It's been ten years since a young Japanese maverick named Takashi Miike took America by quiet storm with a vicious little gut-punch called Audition. A simple tale of obsession coupled with a subtle commentary on the objectification of women, the film is a slow burn that ends in a powder keg of violence. Over a decade and fifty (!) films later, Miike still hasn't topped the masterpiece that helped usher him into the Western consciousness.
But what about the book it was based on? Audition, by Japanese novelist Ryu Murakami, was not published in English until 2009, and even then, only in the UK. Meanwhile, contemporaries such as Koushun Takami and Koji Suzuki saw their books made available to American audiences following the success of corresponding film adaptations. A number of Murakami's earlier works had already achieved some recognition in the states, so where the hell was Audition? Whatever the reason for the delay, the book is at long last making its way to American soil. Soil that will soon be soaked with the blood of innocents.
The innocents in question are Aoyama, a widowed documentary producer living the bachelor life, and Shige, his affable teenage son. Shige is a sensitive young man and encourages dear old Dad to get back on the scene and start dating again. Instead of doing it the old-fashioned way, Aoyama organizes a fake audition in an effort to fast track his search for the perfect woman. Surprisingly, his morally questionable methods are a huge success. He meets and falls for a shy ballerina, and against the better judgment of his friends, jumps into the deep end of love with both feet. That's when he discovers that this insecure young woman has some big ass baggage.
I'm always curious about how much influence a translator has on the tone of a novel. As translated into English, Murakami's prose is direct and to the point. There are no flowery descriptions and the action is very matter of fact. There is almost no style to speak of. Is this a byproduct of the translation? The story itself is disarmingly mundane, perhaps to lull the reader into a false sense of "this won't end in a fucking shit-storm," which it does. Said tactic is moderately effective, and seems to work in conjunction with the books style, or lack thereof.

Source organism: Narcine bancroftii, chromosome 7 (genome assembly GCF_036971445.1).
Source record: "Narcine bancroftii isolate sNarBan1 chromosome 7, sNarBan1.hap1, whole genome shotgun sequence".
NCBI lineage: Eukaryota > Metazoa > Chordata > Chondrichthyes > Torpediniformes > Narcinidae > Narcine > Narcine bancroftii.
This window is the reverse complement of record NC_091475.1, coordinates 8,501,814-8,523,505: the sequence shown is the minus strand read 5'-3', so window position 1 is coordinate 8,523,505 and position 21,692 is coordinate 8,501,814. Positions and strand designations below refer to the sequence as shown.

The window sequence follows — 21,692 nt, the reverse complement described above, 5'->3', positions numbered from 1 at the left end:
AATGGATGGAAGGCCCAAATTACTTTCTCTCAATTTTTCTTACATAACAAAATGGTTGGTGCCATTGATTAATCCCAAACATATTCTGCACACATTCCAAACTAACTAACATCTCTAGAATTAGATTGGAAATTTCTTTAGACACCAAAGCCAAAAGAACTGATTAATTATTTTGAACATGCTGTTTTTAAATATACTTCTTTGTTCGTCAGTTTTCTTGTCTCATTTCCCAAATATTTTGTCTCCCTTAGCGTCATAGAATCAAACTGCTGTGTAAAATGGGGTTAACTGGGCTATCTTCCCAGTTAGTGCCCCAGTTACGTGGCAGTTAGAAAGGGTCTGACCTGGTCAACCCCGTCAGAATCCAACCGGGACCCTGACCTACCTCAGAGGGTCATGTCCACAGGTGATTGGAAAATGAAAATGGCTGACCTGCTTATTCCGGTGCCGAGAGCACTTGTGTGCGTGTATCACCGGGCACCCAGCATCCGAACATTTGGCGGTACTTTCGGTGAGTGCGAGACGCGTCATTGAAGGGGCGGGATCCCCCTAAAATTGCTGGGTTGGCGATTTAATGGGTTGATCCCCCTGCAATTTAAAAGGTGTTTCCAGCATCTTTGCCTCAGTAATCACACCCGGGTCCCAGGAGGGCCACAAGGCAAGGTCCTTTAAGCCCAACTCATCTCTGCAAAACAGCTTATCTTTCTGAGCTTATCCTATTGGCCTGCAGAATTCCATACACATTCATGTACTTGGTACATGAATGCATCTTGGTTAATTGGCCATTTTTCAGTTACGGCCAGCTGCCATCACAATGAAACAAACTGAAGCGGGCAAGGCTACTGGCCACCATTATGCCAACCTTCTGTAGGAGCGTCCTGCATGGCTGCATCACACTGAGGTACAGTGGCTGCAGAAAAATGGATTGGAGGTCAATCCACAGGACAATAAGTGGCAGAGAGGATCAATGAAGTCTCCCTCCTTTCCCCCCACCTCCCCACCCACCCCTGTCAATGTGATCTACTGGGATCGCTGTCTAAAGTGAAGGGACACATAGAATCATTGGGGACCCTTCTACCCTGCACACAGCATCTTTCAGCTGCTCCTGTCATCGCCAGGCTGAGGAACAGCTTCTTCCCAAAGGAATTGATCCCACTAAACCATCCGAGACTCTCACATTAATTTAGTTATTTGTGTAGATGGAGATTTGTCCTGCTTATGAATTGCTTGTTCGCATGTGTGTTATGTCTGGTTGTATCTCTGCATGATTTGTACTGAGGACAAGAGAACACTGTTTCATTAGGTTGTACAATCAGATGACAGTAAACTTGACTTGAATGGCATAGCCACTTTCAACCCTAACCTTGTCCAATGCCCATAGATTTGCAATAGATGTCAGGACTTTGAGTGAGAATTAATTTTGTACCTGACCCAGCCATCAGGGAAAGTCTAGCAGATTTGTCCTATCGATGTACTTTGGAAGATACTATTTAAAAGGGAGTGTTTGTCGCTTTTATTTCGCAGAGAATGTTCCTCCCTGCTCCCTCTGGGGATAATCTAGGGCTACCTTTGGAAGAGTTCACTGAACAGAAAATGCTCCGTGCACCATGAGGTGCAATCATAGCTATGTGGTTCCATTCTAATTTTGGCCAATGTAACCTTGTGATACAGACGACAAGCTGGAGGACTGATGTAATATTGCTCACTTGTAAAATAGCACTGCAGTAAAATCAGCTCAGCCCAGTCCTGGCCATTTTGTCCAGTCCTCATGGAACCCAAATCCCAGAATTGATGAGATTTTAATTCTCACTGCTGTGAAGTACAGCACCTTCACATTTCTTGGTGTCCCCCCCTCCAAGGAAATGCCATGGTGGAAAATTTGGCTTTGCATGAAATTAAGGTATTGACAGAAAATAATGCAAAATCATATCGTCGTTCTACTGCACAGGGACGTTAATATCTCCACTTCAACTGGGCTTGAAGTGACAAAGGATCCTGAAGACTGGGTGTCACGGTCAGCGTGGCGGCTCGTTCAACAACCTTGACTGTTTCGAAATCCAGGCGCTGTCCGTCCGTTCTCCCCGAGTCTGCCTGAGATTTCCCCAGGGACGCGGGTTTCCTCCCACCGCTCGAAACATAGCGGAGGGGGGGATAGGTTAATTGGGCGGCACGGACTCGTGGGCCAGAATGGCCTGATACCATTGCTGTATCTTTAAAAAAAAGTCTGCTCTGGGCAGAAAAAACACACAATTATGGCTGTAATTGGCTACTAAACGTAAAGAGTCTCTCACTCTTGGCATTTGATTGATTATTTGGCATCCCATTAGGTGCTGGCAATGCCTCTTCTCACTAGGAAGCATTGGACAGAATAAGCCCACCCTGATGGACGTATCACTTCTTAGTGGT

Of course, it is hard to discuss Audition without referencing Miike's adaptation. As faithful as the film is, it one-ups the source material in its Lynchian blurring of reality. Whereas events in the novel are pretty straight-forward, certain scenes in the film are open to interpretation. Are they dreams? Hallucinations? Red herrings? Are they Asami's warped view of events? Either way, they add a welcome layer of depth to the books simplistic narrative.
Both the novel and the film are brutally violent, but Miike's violence is much more inventive, and the lack of needles in the novel was sorely missed. It was interesting to see the climactic confrontation play out another way, but Miike wins this round by decision.
Overall, Audition ain't a bad little read, it just pales in comparison to the film. The visual experience is a much more visceral one, and the flat tone of the novel can't compete with the level of tension on the screen. For all their similarities, there is a huge emotional expanse separating the two, and the emotion is what makes the film so much more satisfying.